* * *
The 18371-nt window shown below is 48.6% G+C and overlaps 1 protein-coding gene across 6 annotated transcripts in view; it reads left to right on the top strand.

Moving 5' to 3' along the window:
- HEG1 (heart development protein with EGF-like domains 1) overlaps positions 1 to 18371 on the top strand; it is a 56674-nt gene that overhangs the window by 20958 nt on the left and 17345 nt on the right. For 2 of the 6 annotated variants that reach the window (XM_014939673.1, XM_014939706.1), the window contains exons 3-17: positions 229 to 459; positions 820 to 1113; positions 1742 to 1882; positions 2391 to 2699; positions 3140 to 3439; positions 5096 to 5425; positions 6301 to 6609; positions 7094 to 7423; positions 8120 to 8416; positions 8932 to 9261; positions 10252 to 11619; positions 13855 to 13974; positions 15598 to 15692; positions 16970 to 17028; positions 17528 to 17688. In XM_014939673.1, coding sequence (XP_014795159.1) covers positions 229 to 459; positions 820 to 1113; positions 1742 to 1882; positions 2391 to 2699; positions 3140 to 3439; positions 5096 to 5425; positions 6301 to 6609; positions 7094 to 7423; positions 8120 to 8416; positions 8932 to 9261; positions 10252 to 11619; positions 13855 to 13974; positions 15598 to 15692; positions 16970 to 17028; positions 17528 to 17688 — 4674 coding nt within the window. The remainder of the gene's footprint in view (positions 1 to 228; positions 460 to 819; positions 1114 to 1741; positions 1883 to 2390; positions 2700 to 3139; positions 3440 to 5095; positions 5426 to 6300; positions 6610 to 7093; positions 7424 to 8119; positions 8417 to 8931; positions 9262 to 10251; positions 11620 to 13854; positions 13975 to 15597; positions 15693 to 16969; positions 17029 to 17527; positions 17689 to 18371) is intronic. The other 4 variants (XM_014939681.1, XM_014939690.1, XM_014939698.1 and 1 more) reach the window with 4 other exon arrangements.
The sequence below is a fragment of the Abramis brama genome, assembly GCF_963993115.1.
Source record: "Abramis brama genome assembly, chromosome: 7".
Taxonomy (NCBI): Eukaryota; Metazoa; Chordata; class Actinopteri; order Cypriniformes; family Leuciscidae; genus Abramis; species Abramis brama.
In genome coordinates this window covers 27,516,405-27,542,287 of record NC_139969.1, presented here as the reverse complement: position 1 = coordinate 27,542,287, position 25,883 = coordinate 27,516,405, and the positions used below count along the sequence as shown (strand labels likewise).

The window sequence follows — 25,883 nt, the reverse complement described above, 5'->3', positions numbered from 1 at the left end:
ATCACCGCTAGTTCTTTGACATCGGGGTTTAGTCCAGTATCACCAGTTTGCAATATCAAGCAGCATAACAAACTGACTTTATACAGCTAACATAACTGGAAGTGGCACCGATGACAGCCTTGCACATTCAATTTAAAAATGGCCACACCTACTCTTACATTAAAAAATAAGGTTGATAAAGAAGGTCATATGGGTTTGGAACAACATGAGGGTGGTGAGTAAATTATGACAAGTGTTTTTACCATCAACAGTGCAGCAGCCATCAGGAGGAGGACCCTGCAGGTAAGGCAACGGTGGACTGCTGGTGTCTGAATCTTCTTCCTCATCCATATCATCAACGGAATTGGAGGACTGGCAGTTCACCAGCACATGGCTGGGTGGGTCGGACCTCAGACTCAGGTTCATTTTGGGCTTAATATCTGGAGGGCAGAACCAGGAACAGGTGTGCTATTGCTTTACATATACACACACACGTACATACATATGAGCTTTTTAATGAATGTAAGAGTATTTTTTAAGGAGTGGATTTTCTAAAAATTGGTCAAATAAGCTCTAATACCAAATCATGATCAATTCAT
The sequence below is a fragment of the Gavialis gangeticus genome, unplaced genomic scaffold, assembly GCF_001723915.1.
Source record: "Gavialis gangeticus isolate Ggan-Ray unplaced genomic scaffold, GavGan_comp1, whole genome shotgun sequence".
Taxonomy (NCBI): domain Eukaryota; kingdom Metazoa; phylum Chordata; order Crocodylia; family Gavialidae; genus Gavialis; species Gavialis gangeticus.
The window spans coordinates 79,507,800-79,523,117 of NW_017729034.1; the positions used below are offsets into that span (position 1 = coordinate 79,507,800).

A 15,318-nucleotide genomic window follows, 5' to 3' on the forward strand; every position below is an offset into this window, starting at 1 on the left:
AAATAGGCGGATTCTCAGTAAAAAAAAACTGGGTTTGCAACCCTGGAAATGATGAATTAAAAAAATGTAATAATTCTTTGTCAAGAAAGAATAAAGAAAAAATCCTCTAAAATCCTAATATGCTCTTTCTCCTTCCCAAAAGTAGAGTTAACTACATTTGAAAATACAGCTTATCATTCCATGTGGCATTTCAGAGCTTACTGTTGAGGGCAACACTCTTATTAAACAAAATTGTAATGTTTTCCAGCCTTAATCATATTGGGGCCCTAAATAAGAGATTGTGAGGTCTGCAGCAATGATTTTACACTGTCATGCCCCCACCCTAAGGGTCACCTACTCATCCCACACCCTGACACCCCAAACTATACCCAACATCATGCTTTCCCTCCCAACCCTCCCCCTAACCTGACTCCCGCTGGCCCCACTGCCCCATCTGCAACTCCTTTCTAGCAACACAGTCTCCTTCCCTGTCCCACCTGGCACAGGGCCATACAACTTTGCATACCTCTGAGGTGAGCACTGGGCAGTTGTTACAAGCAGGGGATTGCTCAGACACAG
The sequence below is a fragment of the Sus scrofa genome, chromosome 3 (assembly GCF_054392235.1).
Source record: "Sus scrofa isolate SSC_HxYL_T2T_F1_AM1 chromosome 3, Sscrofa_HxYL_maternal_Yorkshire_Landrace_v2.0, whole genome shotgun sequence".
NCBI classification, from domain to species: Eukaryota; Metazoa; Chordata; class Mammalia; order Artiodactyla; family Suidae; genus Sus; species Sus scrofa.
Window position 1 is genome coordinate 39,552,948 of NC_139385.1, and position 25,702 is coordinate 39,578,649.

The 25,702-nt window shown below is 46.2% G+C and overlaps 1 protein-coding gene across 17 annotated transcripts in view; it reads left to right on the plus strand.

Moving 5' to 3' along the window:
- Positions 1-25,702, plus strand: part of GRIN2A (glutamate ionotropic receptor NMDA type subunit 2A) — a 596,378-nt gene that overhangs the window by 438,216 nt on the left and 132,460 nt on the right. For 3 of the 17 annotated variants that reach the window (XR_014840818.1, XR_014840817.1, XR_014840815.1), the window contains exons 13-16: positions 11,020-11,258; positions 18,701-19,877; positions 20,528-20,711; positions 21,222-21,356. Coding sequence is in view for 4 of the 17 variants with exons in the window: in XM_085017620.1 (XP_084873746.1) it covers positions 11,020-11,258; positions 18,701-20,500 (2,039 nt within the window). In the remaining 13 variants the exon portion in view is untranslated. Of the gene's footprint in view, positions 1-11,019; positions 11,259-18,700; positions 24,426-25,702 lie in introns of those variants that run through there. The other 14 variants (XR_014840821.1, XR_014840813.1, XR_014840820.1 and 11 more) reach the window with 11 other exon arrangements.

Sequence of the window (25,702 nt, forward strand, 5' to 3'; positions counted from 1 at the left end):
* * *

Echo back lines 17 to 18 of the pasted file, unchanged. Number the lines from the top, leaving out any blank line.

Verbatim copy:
Source record: "Sus scrofa isolate SSC_HxYL_T2T_F1_AM1 chromosome 3, Sscrofa_HxYL_maternal_Yorkshire_Landrace_v2.0, whole genome shotgun sequence".
NCBI classification, from domain to species: Eukaryota; Metazoa; Chordata; class Mammalia; order Artiodactyla; family Suidae; genus Sus; species Sus scrofa.